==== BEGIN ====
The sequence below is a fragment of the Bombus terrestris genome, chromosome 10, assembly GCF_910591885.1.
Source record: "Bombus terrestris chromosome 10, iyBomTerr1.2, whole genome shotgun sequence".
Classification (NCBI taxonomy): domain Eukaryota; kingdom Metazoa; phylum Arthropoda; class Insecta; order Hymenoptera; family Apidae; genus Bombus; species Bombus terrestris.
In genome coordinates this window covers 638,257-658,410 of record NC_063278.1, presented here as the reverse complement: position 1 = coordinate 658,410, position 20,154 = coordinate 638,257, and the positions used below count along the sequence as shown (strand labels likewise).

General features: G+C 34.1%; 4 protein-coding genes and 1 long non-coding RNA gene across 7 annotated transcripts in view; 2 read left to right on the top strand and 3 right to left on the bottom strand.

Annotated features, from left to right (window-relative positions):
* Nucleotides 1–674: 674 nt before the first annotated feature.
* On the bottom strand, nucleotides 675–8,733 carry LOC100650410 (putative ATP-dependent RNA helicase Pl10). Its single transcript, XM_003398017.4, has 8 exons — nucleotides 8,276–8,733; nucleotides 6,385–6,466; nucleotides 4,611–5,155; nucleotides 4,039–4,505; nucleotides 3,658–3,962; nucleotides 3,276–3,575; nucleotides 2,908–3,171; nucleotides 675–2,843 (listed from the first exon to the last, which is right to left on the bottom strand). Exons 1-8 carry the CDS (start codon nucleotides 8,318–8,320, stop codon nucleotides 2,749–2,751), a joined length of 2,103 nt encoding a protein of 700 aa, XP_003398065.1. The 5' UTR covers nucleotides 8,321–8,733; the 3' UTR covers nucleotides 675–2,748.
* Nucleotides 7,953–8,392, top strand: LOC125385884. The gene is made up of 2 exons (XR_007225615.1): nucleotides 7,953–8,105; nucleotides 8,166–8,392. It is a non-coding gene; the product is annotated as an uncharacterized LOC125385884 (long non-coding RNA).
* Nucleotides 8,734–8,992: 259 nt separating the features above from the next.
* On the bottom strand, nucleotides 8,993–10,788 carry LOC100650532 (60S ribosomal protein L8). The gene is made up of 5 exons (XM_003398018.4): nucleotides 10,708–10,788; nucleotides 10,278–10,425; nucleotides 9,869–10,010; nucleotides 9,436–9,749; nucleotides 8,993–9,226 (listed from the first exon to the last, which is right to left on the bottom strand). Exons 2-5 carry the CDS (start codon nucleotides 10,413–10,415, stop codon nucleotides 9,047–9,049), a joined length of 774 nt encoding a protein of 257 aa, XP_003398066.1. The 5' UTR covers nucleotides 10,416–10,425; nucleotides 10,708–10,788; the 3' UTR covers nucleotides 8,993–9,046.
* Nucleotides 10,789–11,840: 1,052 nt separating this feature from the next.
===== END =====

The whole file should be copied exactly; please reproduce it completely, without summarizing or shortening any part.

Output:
The sequence below is a fragment of the Bombus terrestris genome, chromosome 10, assembly GCF_910591885.1.
Source record: "Bombus terrestris chromosome 10, iyBomTerr1.2, whole genome shotgun sequence".
Classification (NCBI taxonomy): domain Eukaryota; kingdom Metazoa; phylum Arthropoda; class Insecta; order Hymenoptera; family Apidae; genus Bombus; species Bombus terrestris.
In genome coordinates this window covers 638,257-658,410 of record NC_063278.1, presented here as the reverse complement: position 1 = coordinate 658,410, position 20,154 = coordinate 638,257, and the positions used below count along the sequence as shown (strand labels likewise).

General features: G+C 34.1%; 4 protein-coding genes and 1 long non-coding RNA gene across 7 annotated transcripts in view; 2 read left to right on the top strand and 3 right to left on the bottom strand.

Annotated features, from left to right (window-relative positions):
* Nucleotides 1–674: 674 nt before the first annotated feature.
* On the bottom strand, nucleotides 675–8,733 carry LOC100650410 (putative ATP-dependent RNA helicase Pl10). Its single transcript, XM_003398017.4, has 8 exons — nucleotides 8,276–8,733; nucleotides 6,385–6,466; nucleotides 4,611–5,155; nucleotides 4,039–4,505; nucleotides 3,658–3,962; nucleotides 3,276–3,575; nucleotides 2,908–3,171; nucleotides 675–2,843 (listed from the first exon to the last, which is right to left on the bottom strand). Exons 1-8 carry the CDS (start codon nucleotides 8,318–8,320, stop codon nucleotides 2,749–2,751), a joined length of 2,103 nt encoding a protein of 700 aa, XP_003398065.1. The 5' UTR covers nucleotides 8,321–8,733; the 3' UTR covers nucleotides 675–2,748.
* Nucleotides 7,953–8,392, top strand: LOC125385884. The gene is made up of 2 exons (XR_007225615.1): nucleotides 7,953–8,105; nucleotides 8,166–8,392. It is a non-coding gene; the product is annotated as an uncharacterized LOC125385884 (long non-coding RNA).
* Nucleotides 8,734–8,992: 259 nt separating the features above from the next.
* On the bottom strand, nucleotides 8,993–10,788 carry LOC100650532 (60S ribosomal protein L8). The gene is made up of 5 exons (XM_003398018.4): nucleotides 10,708–10,788; nucleotides 10,278–10,425; nucleotides 9,869–10,010; nucleotides 9,436–9,749; nucleotides 8,993–9,226 (listed from the first exon to the last, which is right to left on the bottom strand). Exons 2-5 carry the CDS (start codon nucleotides 10,413–10,415, stop codon nucleotides 9,047–9,049), a joined length of 774 nt encoding a protein of 257 aa, XP_003398066.1. The 5' UTR covers nucleotides 10,416–10,425; nucleotides 10,708–10,788; the 3' UTR covers nucleotides 8,993–9,046.
* Nucleotides 10,789–11,840: 1,052 nt separating this feature from the next.